JL: In your view, why is the history of rhetoric an important area of study for rhetorical theory, communication, rhetoric and composition, etc. more broadly? Why does the history of rhetoric matter today? 

RM: Given that we do encounter so many decontextualized fragments, I think it is vital for us to know the history of rhetoric. It can be very dangerous for people not to know the roots of particular ideas because they can circulate with their poisonous assumptions intact even when they seem innocuous. And so in a moment like this, rhetoricians can intervene and tell us about how something like “law and order” became an ideograph in American politics, and why we should greet its invocation with the utmost suspicion. I also think that the history of rhetoric is important because frankly speaking, very few of us are actually creating wholly new things! Every utterance has an antecedent, and most of the rhetorical tactics and strategies we see have already been tried before. And so when we immerse ourselves in this history, when we read something like Kenneth Burke’s “The Rhetoric of Hitler’s Battle,” we can teach ourselves how to anticipate and counter speech that can disarm people and make them clamor for more oppression and violence. 

But the history of rhetoric as a practice also returns us to play, exploration, and attunement to our bodies. I don’t think I will ever get over the feeling that encountering a powerful speech, photograph, or performance produces in me. And both sides are necessary, because it’s important to see what speech and collective action can do to bring forth the kinds of practices that we want to see in the world.

JL: Could you tell us about your award-winning project? What led you to focus on this topic and ask these questions?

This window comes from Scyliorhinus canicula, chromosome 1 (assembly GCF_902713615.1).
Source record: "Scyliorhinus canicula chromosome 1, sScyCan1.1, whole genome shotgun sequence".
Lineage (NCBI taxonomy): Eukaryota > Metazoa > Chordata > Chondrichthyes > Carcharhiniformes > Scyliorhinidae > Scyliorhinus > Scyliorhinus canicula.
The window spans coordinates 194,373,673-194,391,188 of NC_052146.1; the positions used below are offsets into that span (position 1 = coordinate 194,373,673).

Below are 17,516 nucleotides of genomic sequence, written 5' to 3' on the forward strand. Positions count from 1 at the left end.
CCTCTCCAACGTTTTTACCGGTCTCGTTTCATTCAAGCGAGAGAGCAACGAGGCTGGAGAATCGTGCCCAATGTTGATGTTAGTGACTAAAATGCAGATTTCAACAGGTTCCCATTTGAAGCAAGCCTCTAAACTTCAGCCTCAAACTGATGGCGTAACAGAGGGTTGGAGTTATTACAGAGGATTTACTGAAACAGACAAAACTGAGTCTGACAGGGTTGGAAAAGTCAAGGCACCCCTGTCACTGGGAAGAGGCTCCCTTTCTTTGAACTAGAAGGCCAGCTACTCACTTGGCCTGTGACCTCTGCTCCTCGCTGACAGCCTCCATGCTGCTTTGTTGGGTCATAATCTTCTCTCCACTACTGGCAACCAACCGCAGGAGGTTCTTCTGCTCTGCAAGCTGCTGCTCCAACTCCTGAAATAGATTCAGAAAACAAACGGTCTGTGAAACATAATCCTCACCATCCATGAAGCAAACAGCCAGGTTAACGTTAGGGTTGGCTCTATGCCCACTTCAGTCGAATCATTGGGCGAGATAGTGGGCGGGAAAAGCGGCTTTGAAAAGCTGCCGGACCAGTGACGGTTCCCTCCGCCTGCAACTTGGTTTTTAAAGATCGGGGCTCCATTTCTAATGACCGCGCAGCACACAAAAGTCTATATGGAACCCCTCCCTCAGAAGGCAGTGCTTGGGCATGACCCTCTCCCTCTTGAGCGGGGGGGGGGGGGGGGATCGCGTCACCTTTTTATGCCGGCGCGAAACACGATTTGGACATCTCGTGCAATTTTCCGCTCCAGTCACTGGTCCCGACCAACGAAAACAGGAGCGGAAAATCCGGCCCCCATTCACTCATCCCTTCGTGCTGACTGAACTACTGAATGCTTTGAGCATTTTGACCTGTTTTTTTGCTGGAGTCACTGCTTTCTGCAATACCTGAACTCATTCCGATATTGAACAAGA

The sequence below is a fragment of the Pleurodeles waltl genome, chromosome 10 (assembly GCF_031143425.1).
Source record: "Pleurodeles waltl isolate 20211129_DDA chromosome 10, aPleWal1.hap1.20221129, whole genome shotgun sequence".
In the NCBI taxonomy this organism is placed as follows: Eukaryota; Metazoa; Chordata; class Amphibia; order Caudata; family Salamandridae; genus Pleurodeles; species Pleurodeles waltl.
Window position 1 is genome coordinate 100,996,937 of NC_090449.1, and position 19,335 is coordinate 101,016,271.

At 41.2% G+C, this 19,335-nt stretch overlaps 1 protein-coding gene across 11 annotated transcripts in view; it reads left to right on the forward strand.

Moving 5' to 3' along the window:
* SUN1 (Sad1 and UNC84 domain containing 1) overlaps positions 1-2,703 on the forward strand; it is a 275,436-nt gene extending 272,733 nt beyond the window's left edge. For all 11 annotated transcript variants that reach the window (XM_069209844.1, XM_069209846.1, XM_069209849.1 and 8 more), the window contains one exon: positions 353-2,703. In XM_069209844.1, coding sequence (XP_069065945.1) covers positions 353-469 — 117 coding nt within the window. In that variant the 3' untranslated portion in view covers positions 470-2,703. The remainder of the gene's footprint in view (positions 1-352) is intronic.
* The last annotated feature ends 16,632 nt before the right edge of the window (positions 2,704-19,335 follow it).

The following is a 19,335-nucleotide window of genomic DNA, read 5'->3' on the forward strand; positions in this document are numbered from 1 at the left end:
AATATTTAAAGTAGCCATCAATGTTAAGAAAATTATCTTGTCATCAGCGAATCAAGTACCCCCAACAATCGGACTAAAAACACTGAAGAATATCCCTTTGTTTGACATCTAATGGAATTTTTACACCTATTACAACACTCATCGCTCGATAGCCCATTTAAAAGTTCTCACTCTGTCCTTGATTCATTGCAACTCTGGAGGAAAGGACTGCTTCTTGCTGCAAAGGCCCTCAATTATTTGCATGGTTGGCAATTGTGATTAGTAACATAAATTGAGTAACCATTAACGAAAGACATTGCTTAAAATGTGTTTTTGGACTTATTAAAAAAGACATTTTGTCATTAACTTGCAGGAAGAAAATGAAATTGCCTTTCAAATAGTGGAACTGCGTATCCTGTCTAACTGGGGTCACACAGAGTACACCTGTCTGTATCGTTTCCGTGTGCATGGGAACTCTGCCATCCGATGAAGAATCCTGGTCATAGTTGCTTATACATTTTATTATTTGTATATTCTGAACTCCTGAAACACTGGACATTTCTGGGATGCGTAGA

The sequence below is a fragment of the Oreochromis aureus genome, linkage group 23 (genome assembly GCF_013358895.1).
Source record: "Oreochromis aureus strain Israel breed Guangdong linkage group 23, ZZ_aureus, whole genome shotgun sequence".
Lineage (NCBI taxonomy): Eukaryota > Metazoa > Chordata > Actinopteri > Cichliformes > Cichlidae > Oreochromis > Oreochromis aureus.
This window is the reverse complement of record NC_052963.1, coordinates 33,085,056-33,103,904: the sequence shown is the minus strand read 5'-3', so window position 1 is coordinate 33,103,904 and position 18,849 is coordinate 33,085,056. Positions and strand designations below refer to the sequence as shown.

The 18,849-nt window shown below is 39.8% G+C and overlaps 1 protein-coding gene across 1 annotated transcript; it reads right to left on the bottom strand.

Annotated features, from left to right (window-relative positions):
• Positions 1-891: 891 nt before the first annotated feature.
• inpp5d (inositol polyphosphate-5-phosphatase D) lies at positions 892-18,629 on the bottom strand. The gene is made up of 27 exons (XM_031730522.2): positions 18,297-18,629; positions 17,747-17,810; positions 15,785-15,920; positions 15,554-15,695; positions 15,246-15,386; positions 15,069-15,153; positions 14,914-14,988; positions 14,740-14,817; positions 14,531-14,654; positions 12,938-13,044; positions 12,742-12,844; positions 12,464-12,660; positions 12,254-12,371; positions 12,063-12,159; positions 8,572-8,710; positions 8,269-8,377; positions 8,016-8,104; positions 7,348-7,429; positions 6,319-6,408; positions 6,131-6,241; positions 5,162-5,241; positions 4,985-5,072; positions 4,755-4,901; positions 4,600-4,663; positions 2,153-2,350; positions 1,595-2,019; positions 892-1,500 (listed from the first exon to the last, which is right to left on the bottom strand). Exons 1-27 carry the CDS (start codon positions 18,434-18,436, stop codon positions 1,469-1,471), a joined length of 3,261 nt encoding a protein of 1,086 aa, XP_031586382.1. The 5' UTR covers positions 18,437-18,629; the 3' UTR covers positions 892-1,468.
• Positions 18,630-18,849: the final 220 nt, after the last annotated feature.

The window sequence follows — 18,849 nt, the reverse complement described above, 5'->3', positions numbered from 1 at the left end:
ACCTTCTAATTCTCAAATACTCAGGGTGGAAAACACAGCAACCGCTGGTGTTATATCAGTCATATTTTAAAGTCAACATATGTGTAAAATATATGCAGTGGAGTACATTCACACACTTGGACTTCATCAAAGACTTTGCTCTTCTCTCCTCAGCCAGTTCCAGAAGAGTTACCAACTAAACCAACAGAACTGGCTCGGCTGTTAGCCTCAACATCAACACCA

In many African colonial states, black women’s bodies were treated as objects of knowledge production. Myths about their sexuality and recalcitrance animated and legitimated colonial governance. In my dissertation, I follow these ideas into the early 1980s, the immediate post-independence era in Zimbabwe, when anxieties about the displacement of “tradition” all aligned to make urban black women the maligned symbols of the new social order. In particular, the figure of “the prostitute” served as a sign of unwanted social, economic, and spatial transformations. Combining archival and ethnographic research, I argue that at key moments in Zimbabwe’s post-independence history, the state has attempted to resolve anxieties concerning the unsettling of urban space, time, and the social order by summoning and disciplining the figure of the woman as prostitute. I use the term prostitute with intention and sensitivity because I want to follow all that this word becomes a vessel for: the moral panic, the voyeurism, the marginality, and even the pleasurable transgression.